February 9, 2023

How a Scuba Diving Liveaboard Changed the Rest of My Life

Read Story at: https://www.scubadiving.com/how-scuba-diving-liveaboard-changed-rest-my-life?dom=rss-default&src=syn

In 2015, a liveaboard trip convinced me to leave my job, sell my house and begin anew – all without a plan and all within less than a month.

Spontaneous, yes. Reckless, maybe. But the story of how seas saved me is one of my most cherished memories.

When this story begins, I am a successful Los Angeles lawyer. I am also an overworked Los Angeles lawyer. I follow all the rules and do everything I “should” — except be happy. I am stressed out, strung out, burnt out and in desperate need of a way out. I cry often.

This is my life. I worked so hard to achieve this, I tell myself. Adulting isn’t supposed to be fun.

Then came the email. As I sat at the office trudging through a monster contract at 3 A.M., my inbox pinged: “Come dive the Galapagos! Sea what you’ve been missing,” beckoned the diving instructor from my local certification course three years before.
Something deep inside of me took over. “I’m in,” I replied without stopping to consider a thing.

Letting Go…

It’s a few months later and I am on the bow of a boat in the middle of a turquoise sea. In the dead of night, I face the dark ocean head-on and fling my arms wide to take in the warm breeze, the salty air and the splashes of dolphins riding the wave along the Humboldt Explorer’s bow.

Bioluminescent glimmers mirror the shimmering stars up above. Shooting stars blaze across the sky, and the faint orange glow of a volcano can be seen in the distance. I feel one with all of it. And I cry, again, but this time from joy, from feeling so alive and so embraced by this incredible place.

In this moment, something primordial shifted in me. It felt like someone was cutting veins into my hardened soul, and like lifeblood was starting to flow again. I didn’t understand it, and I didn’t fight it. My dried husk began to peel away, exposing a wild, beating heart.

“Pure magic,” I wrote in my journal. “There has to be magic in these waters, too. I wonder what’s down there….”

The Galapagos is an advanced dive destination. I arrived with just 18 dives and a shiny new Advanced Open Water certification card in hand. So there were a lot of firsts: first liveaboard, first international diving, first time doing more than three dives in a day. This trip was also my first dive with sharks (hammerheads!), first time using nitrox, and first drift dive.

That last one, my first drift dive ever, is when I began to learn about letting go.

I descended into a 3-knot current on the second day of the trip. Scared, I hovered near the bottom and clung to a rock until my fingers cramped. The group kept drifting away, leaving me behind in their bubbles. Now I had a new reason to worry — being left behind. But releasing my tight hold, relinquishing control, was too scary.

If I stay here, I will die at the bottom of this foreign ocean, all alone, I thought as the group got ever fainter.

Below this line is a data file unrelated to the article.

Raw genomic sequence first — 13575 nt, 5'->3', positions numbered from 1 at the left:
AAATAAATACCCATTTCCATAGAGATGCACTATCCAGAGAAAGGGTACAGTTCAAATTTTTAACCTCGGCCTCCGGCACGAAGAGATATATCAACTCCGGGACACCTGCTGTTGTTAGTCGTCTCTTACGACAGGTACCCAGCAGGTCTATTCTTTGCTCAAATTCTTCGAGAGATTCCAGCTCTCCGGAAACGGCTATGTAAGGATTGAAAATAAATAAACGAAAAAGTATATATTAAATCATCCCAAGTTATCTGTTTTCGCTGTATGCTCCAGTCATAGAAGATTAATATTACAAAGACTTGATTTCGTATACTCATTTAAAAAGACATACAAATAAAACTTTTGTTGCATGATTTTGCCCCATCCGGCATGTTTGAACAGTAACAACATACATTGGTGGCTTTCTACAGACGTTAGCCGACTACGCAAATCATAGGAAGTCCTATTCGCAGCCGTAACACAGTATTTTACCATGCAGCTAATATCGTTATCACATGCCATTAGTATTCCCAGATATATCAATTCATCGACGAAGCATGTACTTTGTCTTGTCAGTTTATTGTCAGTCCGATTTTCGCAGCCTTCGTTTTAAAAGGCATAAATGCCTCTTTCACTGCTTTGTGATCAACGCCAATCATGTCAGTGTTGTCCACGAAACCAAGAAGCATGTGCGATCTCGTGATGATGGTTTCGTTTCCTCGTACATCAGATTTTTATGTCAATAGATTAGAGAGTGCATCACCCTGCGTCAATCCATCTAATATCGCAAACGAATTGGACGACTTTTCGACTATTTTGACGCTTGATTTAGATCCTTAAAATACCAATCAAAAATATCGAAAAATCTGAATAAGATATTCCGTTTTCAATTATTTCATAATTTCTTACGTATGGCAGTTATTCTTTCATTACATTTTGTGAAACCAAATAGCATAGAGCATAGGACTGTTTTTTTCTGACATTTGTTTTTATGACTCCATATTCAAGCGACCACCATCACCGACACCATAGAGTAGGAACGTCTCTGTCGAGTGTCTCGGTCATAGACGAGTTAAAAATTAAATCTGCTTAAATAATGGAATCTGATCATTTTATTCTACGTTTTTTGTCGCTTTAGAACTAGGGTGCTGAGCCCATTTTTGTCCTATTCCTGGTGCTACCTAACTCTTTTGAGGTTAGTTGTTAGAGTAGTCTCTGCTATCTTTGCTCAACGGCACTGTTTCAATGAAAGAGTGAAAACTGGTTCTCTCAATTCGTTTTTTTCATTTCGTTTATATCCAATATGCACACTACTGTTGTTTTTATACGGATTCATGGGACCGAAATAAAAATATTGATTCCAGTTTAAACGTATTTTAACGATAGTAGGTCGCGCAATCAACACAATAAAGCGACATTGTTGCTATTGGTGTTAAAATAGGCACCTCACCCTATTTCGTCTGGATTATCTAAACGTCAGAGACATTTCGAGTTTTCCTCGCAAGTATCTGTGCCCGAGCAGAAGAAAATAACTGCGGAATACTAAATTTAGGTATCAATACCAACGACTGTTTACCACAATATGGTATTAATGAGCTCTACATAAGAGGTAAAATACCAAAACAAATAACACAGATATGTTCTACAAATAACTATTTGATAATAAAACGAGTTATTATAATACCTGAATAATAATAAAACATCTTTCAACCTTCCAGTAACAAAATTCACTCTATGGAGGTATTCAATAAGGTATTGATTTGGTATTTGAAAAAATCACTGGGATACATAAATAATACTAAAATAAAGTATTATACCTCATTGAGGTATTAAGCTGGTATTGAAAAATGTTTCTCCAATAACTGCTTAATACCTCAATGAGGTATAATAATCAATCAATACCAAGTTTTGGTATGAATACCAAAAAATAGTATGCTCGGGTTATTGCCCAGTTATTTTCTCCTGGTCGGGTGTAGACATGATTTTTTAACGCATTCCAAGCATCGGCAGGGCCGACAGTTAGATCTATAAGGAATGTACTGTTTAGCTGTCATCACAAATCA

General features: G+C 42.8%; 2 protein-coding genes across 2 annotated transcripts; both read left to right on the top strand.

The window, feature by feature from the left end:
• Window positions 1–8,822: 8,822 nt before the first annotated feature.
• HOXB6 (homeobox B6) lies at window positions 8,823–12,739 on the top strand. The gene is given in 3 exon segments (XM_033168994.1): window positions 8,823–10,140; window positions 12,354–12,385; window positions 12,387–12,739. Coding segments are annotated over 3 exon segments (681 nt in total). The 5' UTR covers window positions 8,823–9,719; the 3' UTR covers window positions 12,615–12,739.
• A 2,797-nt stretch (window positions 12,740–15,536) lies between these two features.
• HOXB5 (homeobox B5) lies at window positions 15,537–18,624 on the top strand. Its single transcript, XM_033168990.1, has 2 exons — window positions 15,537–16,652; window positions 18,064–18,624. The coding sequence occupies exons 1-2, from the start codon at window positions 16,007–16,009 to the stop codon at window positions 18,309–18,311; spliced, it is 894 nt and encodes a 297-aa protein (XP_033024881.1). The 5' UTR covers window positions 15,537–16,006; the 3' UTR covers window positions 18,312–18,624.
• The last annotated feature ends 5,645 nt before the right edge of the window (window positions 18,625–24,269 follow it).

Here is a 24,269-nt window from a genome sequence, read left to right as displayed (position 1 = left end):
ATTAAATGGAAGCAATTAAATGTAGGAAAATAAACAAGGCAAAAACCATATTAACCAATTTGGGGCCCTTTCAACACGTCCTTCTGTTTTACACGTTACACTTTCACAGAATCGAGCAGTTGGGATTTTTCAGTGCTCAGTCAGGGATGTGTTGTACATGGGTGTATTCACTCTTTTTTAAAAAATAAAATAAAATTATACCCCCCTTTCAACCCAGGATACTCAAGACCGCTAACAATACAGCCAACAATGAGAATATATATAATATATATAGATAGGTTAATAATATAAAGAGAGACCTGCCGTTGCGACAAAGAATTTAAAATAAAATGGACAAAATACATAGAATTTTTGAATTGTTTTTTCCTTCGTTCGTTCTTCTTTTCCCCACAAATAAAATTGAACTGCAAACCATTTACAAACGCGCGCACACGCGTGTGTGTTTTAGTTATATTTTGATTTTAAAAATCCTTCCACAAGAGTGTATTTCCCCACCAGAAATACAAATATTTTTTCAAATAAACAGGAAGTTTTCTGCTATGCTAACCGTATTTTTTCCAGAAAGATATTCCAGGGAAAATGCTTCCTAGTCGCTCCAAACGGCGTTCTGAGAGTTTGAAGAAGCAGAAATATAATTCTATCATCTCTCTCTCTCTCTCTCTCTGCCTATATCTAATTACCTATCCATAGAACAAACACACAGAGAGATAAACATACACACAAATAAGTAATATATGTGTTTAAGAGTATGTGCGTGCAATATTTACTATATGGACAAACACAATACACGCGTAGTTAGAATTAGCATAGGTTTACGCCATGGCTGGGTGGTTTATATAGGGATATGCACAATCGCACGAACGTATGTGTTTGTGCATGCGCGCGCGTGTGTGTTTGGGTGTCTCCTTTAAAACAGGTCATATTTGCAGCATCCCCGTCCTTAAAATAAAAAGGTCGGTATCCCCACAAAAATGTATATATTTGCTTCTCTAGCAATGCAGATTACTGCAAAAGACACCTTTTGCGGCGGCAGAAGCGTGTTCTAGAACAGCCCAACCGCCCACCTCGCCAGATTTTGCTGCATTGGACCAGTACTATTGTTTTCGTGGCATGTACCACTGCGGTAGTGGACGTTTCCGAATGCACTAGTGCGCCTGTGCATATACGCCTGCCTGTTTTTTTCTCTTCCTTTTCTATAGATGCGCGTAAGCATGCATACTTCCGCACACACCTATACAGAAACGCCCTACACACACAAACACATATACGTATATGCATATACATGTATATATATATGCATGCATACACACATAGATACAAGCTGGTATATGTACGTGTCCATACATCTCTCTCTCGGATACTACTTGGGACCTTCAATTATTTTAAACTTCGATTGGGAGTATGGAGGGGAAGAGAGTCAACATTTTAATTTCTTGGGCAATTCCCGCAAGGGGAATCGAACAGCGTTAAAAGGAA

When I couldn’t fight it anymore, I screamed a little into my regulator, opened my fingers, and let the ocean take me.

Whoosh! The water lifted me up. I stopped worrying about where I would end up. I stopped worrying about anything at all. Exhilaration and joy rushed through me. I imagined myself surfing that underwater current like the turtles in Finding Nemo.

As we ascended “in the blue,” I tried to believe that the boat would somehow find us. And it did.

I emerged from that dive triumphant, with a newfound trust in the ocean and in myself. The freedom was intoxicating.

The scribbles in my dive log for that day say things like “Can’t fight the current! It will take you no matter what!” and “Just gotta let go and have fun” right next to drawings of me as the surfing Nemo turtles.

I instinctually knew then and there I had to let go of the rocks in my life – my job, my city, my home, my identity – and learn to go with the flow. I didn’t know where it would take me, but, for the first time in my life, I was eager to find out.

… And Moving On

The rest of the trip passed in a blissful mix of hot tub nights, laughing with new friends and incredible diving. Every night, I slept on the top deck underneath the stars. Each second spent with that sea, in that place, gave me back more of myself – pieces that I hadn’t realized I’d lost, bits I’d thought were gone forever. I couldn’t bear to not be in constant communion with the ocean.

This is better than life. This changed everything. What if I don’t fly home? I wondered.

Most people who feel pulled by life moments like these don’t actually take action. But I couldn’t be part of the majority. Not anymore.

And so, even though I did get on the plane, I vowed upon touchdown that nothing would ever be the same. I needed to live the happiness that I’d felt on the bow that first night.

In the following weeks, I quit my entire life, my entire self. I gave my notice at work and decided to sell my house, to travel, to dive and to take a chance on my one wild and daring life. In the almost seven years and 300 dives since, I’ve found my calling in ocean advocacy and storytelling, and a new home in anti-Los Angeles: the Florida Keys. I can trace a straight trajectory to my entire new life, my entire new self, to that moment I let go of that rock and flew boldly into the blue. And in the blue I’ve remained ever since – saving the oceans that saved me so many years ago.